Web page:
Though Lily consciously raises her dosage level of chloral, her intent is much more ambiguous than Edna’s death. Wharton writes that Lily was aware of the potential danger of chloral, but “did not, in truth, consider the question very closely – the physical craving for sleep was her only sustained sensation” (250). Mahoney recognizes this ambiguity but nevertheless determines Lily’s death to be her only possible escape in light of her absence of any support: “By the novel’s end, Lily’s only real option for escape is suicide – an option that she ultimately chooses, although her intent in undertaking the act remains dubious” (37). Ironically, Lily, unlike Edna, was presented with an alternative role in the form of Nellie Struthers before her death.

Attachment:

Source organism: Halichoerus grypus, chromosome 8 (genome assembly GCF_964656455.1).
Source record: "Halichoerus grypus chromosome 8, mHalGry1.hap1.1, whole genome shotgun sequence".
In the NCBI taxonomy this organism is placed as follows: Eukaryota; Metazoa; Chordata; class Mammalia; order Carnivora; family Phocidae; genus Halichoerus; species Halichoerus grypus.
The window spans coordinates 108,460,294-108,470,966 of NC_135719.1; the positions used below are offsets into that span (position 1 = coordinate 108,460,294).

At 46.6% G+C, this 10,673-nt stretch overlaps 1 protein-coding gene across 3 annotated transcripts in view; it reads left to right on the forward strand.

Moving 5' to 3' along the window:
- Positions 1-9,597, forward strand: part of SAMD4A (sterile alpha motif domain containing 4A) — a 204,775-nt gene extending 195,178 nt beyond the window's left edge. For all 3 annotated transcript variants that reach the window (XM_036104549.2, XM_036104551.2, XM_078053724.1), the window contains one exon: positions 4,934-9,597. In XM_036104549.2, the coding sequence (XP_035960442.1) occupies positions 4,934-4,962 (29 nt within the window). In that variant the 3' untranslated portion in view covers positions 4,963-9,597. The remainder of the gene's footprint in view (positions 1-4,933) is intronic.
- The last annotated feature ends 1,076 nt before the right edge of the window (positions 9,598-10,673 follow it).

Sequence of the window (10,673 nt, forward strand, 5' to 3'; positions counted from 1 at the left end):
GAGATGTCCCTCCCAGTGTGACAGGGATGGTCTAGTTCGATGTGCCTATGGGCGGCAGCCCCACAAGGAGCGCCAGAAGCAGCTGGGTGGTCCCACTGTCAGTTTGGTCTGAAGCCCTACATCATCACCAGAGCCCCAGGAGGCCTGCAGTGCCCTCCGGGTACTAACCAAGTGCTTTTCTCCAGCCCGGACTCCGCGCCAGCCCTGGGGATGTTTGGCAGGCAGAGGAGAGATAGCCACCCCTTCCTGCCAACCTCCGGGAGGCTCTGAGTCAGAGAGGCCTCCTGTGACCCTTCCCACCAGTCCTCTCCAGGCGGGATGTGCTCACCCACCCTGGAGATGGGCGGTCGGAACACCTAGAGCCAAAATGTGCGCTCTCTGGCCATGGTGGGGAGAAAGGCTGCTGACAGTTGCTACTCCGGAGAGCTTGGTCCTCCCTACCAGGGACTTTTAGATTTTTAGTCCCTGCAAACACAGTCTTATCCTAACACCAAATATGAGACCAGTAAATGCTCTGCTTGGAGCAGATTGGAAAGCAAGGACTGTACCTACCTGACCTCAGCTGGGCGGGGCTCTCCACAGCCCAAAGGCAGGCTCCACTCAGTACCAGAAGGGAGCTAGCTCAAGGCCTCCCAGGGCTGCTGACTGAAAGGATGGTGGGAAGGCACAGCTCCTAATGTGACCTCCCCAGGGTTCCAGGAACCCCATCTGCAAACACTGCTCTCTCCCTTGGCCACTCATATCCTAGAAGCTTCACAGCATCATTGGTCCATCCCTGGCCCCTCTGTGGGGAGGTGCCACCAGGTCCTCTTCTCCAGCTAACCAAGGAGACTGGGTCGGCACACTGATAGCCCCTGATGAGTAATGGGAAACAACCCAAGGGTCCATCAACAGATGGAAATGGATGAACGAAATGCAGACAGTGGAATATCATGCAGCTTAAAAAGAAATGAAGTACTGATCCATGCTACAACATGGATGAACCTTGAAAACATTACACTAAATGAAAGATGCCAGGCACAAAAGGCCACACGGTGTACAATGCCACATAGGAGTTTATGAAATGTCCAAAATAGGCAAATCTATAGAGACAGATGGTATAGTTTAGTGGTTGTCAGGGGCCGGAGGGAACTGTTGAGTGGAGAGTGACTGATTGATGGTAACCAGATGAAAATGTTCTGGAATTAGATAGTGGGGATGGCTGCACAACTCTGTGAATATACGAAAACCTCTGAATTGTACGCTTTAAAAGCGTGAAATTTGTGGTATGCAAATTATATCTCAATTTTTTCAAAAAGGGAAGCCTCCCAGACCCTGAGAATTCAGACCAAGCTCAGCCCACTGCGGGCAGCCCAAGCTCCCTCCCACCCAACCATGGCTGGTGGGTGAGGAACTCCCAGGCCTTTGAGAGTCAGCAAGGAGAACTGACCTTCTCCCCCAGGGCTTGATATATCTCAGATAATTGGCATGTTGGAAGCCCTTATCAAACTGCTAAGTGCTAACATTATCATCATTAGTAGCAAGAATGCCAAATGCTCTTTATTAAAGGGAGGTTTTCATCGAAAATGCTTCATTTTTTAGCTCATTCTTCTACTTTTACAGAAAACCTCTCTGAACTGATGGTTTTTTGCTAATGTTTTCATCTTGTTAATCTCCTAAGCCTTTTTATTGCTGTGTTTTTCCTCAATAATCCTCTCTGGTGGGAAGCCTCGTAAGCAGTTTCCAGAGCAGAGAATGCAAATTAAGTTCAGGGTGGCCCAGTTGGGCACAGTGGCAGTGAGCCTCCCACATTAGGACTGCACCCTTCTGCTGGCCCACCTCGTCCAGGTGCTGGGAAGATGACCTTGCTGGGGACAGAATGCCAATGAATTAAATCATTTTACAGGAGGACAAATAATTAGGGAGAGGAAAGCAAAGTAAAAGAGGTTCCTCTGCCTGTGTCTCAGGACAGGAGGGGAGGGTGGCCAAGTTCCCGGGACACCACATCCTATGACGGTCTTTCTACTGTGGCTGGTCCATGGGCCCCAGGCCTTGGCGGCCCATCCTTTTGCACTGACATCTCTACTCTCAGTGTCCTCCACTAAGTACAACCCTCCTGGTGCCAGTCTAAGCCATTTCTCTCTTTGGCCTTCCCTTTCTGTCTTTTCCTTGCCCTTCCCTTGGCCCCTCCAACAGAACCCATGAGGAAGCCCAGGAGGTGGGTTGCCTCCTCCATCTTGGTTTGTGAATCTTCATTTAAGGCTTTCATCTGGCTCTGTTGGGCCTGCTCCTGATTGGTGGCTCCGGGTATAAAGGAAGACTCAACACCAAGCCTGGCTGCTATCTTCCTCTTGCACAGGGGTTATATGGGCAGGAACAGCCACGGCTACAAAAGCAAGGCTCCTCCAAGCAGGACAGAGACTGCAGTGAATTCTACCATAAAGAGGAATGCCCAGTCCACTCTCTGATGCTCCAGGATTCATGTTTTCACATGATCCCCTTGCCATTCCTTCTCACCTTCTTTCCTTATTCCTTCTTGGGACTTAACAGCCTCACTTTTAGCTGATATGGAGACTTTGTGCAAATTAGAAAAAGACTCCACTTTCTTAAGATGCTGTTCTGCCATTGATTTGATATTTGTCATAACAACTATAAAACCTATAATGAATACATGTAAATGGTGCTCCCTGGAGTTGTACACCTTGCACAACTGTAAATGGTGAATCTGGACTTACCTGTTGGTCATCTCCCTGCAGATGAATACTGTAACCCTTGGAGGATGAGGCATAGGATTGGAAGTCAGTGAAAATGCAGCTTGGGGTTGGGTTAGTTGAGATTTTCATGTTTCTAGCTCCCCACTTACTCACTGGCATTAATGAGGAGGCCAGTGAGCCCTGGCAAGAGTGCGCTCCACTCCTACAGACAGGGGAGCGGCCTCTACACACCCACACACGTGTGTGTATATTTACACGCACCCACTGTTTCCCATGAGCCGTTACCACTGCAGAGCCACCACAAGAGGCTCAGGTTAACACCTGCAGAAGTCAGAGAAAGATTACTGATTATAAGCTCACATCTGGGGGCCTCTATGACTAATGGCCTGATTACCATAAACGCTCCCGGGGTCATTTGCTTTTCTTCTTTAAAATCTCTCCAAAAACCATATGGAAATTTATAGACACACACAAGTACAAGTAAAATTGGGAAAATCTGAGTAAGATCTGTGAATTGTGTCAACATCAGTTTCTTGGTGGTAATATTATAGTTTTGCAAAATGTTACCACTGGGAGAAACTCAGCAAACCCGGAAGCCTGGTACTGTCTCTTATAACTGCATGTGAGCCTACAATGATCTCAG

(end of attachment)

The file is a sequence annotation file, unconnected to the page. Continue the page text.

The night before her death, Lily is happened upon by Nellie Struthers, one of the working class girls Lily once donated money to in order to send Nellie to the country to recover from a lung sickness. Nellie invites Lily to her home and tells her of her new baby and marriage. When Lily holds the baby, Lily is overcome “with a sense of warmth and returning life” (Wharton 245). Later, as Lily is falling asleep under the effects of the chloral, she imagines that she feels Nettie’s child nestled in her arm. While Showalter quotes Patricia Spacks in viewing this scene as Lily’s escape into the fantasy of motherhood, Showalter views this interaction as representing “Lily’s awakened sense of loving solidarity and community” (101). Though Lily could not survive as a working class woman, at the end of her life, she recognizes the vitality and community present among these women. The House of Mirth thus ends “with the vision of a new world of female solidarity, a world in which women like Gerty Farish and Nettie Struther will struggle hopefully and courageously” (Showalter 101). Lily did not achieve material security, a supportive relationship with Selden, or an independent, respected lifestyle. She died a poor outcast in relative obscurity. Nevertheless, her death can be seen as empowering this community of working class women. Though Lily could not find an alternative living style within the aristocratic society that would satisfy her desire for freedom, perhaps in her death (and, therefore, the symbolic death of the aristocratic class and culture) a complete societal transformation could occur and possibilities for independence could emerge among the newly developed class of working women. Showalter effectively summarizes this viewpoint in her statement, “Lily dies – the lady dies – so that these women may live and grow” (101).